“Diversity” as a liberal slogan means that every possible legitimate way of being must be equal, which means that no legitimate way of being can make a difference, which means that legitimate ways of being must be absolutely uniform in all respects that matter. It turns out that “celebration of diversity” is the same as imposition of uniformity.

FC: Today, enforcement of values has become part of the liberal agenda, while conservatives resist it. But this hasn’t always been so. To me, resistance against state coercion seems to be more tactical than an inherent trait in conservatism.

JK: I agree that libertarianism is not conservative. Conservatism recognizes that man is a social animal and moral institutions matter to each of us.

Still, a considerable degree of personal responsibility and local and institutional autonomy is needed for tradition and traditional morality to exist. After all, tradition can accumulate the experience of the people as a whole only if the people can make some choices, draw some conclusions, and imitate what seems to work. And the point of much of traditional morality is to develop integrity and a type of character that can be relied on, which wouldn’t matter and in fact would cause problems if everything were run from the top.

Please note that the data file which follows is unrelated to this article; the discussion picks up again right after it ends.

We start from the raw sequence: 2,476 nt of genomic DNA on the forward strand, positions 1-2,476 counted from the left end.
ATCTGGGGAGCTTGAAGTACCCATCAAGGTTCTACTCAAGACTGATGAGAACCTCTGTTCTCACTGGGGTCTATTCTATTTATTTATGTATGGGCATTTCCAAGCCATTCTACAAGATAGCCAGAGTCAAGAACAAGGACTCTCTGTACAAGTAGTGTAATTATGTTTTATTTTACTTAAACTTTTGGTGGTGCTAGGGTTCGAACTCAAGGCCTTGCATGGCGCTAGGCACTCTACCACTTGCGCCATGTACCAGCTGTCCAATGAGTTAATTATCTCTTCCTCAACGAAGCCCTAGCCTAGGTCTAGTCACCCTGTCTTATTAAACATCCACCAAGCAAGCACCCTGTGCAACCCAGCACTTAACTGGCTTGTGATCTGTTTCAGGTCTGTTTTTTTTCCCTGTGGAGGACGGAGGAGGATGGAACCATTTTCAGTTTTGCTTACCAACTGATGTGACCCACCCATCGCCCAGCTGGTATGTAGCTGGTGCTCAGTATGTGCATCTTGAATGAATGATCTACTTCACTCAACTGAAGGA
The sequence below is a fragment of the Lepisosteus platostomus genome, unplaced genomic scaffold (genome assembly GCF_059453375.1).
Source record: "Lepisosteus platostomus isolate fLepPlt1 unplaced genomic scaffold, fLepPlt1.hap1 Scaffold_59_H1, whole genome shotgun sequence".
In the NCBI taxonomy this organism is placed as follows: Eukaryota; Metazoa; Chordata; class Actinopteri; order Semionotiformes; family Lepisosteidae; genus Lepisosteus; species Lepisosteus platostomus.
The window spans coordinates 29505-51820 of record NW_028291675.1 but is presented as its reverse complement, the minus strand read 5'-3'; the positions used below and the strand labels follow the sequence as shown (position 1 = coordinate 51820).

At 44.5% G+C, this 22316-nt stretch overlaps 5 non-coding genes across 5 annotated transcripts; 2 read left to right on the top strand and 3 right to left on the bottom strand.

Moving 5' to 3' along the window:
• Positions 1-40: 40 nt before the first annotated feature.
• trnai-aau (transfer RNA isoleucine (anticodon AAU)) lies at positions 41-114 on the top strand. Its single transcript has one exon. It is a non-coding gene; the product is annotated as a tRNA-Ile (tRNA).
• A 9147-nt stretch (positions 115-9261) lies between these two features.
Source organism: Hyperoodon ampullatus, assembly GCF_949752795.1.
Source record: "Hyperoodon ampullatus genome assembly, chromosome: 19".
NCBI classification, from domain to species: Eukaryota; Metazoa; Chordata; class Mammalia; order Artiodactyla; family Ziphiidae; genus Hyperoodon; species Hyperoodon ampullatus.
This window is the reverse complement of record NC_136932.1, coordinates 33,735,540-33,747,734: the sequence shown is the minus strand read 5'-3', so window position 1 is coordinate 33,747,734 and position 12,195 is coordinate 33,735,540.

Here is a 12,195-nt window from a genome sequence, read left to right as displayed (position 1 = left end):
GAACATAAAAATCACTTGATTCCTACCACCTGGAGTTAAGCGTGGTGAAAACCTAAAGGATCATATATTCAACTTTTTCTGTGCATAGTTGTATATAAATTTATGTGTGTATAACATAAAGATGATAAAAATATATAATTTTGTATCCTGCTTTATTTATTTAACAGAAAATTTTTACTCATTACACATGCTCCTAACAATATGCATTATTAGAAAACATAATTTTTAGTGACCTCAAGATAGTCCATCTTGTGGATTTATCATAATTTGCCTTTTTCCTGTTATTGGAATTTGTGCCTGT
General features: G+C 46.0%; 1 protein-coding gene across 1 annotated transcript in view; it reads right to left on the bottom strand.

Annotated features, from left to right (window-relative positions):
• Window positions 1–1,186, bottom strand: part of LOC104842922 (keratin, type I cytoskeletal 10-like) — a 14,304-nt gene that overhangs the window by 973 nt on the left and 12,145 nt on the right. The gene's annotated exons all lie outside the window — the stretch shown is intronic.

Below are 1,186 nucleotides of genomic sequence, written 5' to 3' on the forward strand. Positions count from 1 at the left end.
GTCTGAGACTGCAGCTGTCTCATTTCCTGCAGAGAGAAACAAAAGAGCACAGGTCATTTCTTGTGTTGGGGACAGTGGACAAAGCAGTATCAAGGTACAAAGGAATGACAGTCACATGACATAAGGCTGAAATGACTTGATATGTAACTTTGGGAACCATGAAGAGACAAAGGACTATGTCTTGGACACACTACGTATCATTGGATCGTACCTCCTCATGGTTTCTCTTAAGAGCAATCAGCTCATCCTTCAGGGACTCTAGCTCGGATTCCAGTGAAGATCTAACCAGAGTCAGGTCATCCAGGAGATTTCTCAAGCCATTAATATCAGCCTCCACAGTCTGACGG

FC: Isolationism has once more become embraced by American conservatives. Other conservative traditions have had other inclinations. A worldview with a substantial content might be expected to have something to tell foreign countries and, at times, teach them by force. So, what’s so bad about taking up the white man’s burden?

JK: We can tell the world things without direct rule. We can even do so forcefully (intervening for one purpose or another) without continuing rule. A problem with empire is that the metropolitan people becomes just another subject people. The government doesn’t govern in their interests but in the interests of the empire as a whole. Why is that something to choose?